Washington: Barack Obama`s decision to seek congressional authorisation for a military attack on Syria is in part his way of trying to fix a legal problem, experts say, citing the US President`s desire to distinguish himself from his predecessor.
The United Nations charter generally does not allow nations to attack other nations unless the attack is in self- defence or has the approval of the UN Security Council, neither of which is the case in Syria.
Thus, Obama`s decision to launch military strikes that would be "limited in duration and scope" is illegal under international law, CNN quoted legal experts as saying.
That`s a problem for a president, who has tried to distinguish his administration from that of President George W. Bush on the idea that he is bringing the United States back into compliance with international law, the report said.
As a senator, Obama opposed the 2003 Iraq war, and as president, he brought it to a close. But that did not erase the unpleasant memories of the false premise on which President Bush built a case for the US-led bombing campaign and ground invasion.
To help fix the legal problem, the Obama administration has asked the Congress to authorise the use of military force.
It`s a departure for Obama, who didn`t seek similar approval when the US joined a UN-sanctioned bombing campaign in Libya, the report said.
Congressional approval would not solve the problem with international law, a senior Obama administration official said, but it would enhance the legitimacy of military action.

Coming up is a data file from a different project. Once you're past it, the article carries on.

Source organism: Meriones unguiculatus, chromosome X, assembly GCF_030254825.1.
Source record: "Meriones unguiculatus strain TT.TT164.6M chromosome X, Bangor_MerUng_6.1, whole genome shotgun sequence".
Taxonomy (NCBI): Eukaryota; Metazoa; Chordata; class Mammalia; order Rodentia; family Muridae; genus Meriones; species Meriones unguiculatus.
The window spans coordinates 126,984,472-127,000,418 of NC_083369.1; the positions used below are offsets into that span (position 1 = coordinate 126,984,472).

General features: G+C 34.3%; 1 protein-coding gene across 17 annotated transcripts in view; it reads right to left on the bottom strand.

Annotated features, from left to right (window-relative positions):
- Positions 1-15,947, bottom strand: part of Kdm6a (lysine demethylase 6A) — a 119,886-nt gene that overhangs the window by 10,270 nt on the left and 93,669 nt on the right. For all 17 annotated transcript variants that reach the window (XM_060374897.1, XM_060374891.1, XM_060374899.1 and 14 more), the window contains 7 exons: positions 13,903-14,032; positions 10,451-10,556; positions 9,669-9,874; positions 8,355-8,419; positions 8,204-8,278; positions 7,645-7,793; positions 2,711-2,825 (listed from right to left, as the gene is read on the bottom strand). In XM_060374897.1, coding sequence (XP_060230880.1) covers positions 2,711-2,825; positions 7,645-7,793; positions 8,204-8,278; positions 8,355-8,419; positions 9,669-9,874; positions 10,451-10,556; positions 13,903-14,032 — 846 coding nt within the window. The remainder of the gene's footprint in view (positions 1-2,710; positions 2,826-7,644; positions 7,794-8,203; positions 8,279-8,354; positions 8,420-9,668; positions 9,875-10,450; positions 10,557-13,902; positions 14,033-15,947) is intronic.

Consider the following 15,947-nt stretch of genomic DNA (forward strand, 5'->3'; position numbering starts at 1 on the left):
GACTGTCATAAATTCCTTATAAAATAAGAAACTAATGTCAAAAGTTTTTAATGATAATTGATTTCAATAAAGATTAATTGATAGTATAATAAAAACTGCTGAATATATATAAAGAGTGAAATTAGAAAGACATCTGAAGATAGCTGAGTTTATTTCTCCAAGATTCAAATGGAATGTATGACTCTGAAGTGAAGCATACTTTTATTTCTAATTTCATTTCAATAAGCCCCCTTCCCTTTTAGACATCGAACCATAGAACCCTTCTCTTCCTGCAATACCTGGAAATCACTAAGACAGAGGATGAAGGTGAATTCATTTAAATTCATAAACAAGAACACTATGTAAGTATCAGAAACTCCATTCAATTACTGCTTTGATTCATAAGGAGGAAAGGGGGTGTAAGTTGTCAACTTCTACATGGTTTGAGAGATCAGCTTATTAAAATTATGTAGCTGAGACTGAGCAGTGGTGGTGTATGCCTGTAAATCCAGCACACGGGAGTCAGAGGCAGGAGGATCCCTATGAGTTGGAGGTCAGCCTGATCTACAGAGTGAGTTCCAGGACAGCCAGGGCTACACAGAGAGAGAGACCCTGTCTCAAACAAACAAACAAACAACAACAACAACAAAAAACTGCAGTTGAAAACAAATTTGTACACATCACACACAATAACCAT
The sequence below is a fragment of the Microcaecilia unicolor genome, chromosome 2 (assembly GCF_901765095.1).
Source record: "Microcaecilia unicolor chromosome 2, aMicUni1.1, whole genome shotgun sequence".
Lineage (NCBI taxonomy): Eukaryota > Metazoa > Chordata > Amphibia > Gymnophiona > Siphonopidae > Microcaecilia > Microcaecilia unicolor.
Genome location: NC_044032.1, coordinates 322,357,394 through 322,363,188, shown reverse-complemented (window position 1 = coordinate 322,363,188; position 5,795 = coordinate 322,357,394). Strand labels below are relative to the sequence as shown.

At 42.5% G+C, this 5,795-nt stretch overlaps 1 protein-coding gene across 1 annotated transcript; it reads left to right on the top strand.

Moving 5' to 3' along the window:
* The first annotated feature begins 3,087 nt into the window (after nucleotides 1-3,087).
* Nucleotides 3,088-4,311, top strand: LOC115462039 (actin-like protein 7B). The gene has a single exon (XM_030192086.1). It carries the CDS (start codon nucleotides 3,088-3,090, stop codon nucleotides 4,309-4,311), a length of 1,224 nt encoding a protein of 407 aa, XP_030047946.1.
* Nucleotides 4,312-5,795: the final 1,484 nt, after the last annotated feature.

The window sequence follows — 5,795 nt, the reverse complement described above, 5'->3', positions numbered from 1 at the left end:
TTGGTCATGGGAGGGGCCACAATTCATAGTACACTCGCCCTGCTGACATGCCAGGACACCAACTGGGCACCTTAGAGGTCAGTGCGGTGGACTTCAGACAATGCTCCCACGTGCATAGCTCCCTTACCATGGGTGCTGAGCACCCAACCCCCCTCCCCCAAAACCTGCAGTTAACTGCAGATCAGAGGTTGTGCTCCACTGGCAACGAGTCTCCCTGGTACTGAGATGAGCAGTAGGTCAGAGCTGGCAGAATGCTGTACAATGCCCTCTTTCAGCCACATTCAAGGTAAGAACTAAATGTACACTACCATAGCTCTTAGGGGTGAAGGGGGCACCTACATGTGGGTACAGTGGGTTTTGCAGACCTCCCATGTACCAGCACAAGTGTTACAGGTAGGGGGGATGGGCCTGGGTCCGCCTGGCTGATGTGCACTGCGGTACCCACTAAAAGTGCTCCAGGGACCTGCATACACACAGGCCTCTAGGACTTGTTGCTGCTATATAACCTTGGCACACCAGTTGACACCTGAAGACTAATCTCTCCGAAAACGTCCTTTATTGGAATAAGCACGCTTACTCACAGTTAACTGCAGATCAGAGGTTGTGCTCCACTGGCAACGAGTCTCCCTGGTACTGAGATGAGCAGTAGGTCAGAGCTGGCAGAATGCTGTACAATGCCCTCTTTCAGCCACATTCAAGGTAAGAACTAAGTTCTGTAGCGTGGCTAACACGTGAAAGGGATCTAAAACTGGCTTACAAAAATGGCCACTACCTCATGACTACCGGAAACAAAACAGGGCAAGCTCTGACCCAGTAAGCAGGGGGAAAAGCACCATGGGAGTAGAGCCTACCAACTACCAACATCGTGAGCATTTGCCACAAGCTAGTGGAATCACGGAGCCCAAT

Obama spoke of the humanitarian and moral reasons to respond to what the US says is clear proof that Syrian President Bashar al-Assad`s forces have used chemical weapons against civilians.
John Bellinger, former legal adviser to the US State Department and the National Security Council under President George W Bush, said Obama`s international law problem is of his own making.
"This particular president has boxed himself into a corner to distinguish himself from his predecessor," he said.
Of Obama`s planned Syria military strikes, Bellinger said, "even if it`s with the purest of motives, it makes him look hypocritical."
Robert Chesney, a University of Texas law professor, drew parallels to the Clinton administration`s bombing against Serbian forces to protect Kosovo. In that case, President Bill Clinton ignored the fact that a proposed military force authorisation was voted down in Congress.
Chesney said the problem is that international law doesn`t necessarily take into account events like those in Syria or Kosovo. In these cases the argument becomes, Chesney said, that "it was legitimate, but illegal (under international law). It was the good thing to do because of the moral reasons."